Kashmir Skiing Within Range Of Artillery
20 July 2004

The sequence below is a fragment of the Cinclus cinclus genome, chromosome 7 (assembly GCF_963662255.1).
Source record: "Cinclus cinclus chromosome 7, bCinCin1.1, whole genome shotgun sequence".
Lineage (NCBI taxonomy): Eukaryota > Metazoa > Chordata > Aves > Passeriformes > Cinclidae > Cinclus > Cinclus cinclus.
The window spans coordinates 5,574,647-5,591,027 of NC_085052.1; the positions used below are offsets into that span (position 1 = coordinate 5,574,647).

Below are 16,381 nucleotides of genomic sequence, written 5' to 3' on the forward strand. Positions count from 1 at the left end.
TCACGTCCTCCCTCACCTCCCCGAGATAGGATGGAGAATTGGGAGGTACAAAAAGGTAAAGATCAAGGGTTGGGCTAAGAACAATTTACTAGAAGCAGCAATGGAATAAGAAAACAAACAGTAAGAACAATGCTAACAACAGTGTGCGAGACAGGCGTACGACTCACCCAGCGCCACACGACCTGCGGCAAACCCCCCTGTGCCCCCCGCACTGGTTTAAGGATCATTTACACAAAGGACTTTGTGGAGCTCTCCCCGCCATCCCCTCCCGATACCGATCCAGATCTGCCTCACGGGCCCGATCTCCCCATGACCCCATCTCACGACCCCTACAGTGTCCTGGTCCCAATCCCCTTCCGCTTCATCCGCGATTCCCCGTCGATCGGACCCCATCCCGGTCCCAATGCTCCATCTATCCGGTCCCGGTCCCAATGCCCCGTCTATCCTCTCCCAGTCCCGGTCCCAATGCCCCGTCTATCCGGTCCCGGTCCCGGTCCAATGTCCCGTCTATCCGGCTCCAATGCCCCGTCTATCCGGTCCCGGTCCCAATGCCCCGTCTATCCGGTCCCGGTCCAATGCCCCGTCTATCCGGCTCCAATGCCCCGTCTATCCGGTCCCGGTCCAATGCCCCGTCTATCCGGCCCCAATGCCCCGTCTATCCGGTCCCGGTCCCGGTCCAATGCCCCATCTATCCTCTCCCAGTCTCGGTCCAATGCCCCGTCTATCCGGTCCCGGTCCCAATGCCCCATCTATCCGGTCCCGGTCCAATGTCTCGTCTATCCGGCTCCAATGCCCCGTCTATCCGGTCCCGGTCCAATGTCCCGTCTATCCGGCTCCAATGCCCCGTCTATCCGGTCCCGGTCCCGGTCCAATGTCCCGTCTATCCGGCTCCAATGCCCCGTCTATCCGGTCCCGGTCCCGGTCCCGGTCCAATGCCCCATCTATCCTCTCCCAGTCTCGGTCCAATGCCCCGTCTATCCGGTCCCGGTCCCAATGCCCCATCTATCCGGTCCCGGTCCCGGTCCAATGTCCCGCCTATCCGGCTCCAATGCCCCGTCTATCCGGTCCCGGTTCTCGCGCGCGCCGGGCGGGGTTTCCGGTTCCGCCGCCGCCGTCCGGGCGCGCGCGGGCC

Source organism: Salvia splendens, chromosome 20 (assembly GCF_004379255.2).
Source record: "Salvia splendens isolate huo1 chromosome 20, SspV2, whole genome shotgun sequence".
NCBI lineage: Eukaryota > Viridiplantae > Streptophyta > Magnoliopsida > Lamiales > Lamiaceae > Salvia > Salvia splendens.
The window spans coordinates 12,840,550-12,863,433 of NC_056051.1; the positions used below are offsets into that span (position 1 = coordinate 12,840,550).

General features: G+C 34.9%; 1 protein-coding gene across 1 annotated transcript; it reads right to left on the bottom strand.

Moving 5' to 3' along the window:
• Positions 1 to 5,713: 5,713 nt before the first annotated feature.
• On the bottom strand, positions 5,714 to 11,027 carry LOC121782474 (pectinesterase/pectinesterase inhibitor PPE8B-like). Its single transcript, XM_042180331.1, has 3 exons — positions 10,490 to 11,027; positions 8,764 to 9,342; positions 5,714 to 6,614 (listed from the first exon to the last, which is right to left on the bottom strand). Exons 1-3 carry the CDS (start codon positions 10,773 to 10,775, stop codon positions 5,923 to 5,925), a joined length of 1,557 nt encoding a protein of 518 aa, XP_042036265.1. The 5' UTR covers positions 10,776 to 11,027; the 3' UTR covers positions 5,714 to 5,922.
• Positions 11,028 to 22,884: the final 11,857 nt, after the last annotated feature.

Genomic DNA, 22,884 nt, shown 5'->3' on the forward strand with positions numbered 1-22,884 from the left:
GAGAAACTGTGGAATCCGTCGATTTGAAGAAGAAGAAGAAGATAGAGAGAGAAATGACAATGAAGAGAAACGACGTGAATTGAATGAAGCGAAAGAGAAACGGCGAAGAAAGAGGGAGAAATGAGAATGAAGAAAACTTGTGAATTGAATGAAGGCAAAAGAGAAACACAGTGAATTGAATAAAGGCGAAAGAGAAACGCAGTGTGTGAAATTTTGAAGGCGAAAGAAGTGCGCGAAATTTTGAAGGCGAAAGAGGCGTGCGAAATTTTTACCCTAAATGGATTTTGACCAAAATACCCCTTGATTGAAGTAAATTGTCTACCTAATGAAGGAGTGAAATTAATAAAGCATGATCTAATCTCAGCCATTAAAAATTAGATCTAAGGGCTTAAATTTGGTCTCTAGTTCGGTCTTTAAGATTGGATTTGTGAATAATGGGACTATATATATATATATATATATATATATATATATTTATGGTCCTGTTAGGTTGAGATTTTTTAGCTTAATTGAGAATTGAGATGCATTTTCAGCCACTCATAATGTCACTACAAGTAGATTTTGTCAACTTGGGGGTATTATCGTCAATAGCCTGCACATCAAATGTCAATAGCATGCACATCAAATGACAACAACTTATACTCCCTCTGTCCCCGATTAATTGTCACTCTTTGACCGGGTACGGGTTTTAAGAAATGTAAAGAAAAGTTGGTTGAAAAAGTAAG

Gulmarg: Deep in the snow-capped, forested mountains of Kashmir, Indian and French workers are building a cable car hoping to lure skiers from around the world to sample pistes within range of Pakistani artillery. For many in the area, the ambitious project is a symbol of hope following a fragile ceasefire between India and Pakistan, which for decades have claimed what is one of the world's most beautiful regions. Once finished, the cable car system is expected to be one of the world's longest and highest. Its backers hope it will prove a major tourist draw for a Muslim-majority region once called the Switzerland of the East. 'The grass-covered, even slopes here are considered among the best in the world. But the lack of a cable way to reach the top did not allow skiers to use them fully,' said Farooq Ahmad Shah, head of the state-run Jammu and Kashmir State Cable Car Corp. 'We will attract lots of foreign skiers as it will cost a fourth of what it costs to ski in the Alps,' he said of the $8 million project, due to be completed by October - in good time for the next skiing season that opens in January. 'Last season, even before the project was completed, we had skiers from Scotland, England and Malaysia,' Shah told Reuters. His optimism is a far cry from the threat of war that hung over the region in 2002. Nuclear- armed India and Pakistan nearly fought a third war over Kashmir after an attack on India's parliament blamed on Kashmiri separatists. The neighbours have since pursued steps to improve ties and Pakistan has vowed to do all it can to stop militants crossing from its portion of Kashmir to the section controlled by India. REVOLT But India still faces a revolt against its rule in its part of Kashmir, about 45 percent of the region, where militants carry out daily attacks. Tens of thousands have died since the revolt took hold in the late 1980s, destroying Kashmir's once-booming tourism industry along with it. Shah is aware of the threat from militants but brims with enthusiasm when he points to dozens of six-seater cars rising from towering pine and coniferous forests. The cable car covers five km (three miles), reaching a height of 13,500 ft (4,000 metres). The project has been years in the making. Conceived in the mid-1980s, work on the cable car system, contracted to French firm PomaGlaski, began in 1987. The first leg was almost complete in 1989 when separatists launched their revolt against New Delhi, forcing the contractors to suspend work and return to France. They were persuaded to come back in 1998 to complete the first section. Work on the second, tougher leg began in June 2003. Gulmarg, a scenic tourist resort about 40 km (25 miles) east of Srinagar, Kashmir's summer capital, has never been targeted by the Muslim guerrillas operating in the region, said Shah. But there are plenty of reminders of the militants' threat. In the town, which is built around a 142-year-old golf course, policemen and soldiers carry semi- automatic weapons, and an anti-aircraft gun stands on the lush lawn of a military school. Locals say a Pakistan artillery shell landed in the heart of Gulmarg in the mid-1990s, the only time this had occurred. It fell in an unpopulated area and there were no casualties. India considers its part of Kashmir an integral part of its territory. Pakistan, which holds 30 percent of the region, seeks a U.N.-mandated plebiscite for Kashmiris to decide if they want to join India or Pakistan. INVESTMENT IN PEACE As the two countries make slow progress at talks to resolve the Kashmir dispute, the spin- offs are beginning to show. More tourists visited Gulmarg between April and June this year than in the entire fiscal year up to March 31, tourism authorities said. But they refused to give figures, saying it could attract the attention of militants. 'We had an unprecedented tourist season in May and June,' Chief Minister Mufti Mohammad Syed, the highest elected official of Indian Kashmir, told Reuters. 'Tourists coming here gives a livelihood to poor people who depend on the industry. And that helps people develop a stake in peace,' he said. Last month, militants killed five Indian tourists in a grenade attack on a hotel in another part of Kashmir. But a leading rebel group quickly reassured tourists they were not targets. Ghulam Ahmad Dar, a ski instructor in Gulmarg, is confident skiers will find it difficult to resist the low-cost attraction of the Himalayan slopes after the cable car is launched. 'Skiing in the Alps is very tough as it is very cold. Here you can ski in T- shirts,' Dar said. 'Moreover, you can ski for a whole day here for the cost of two cups of coffee in the Swiss Alps.'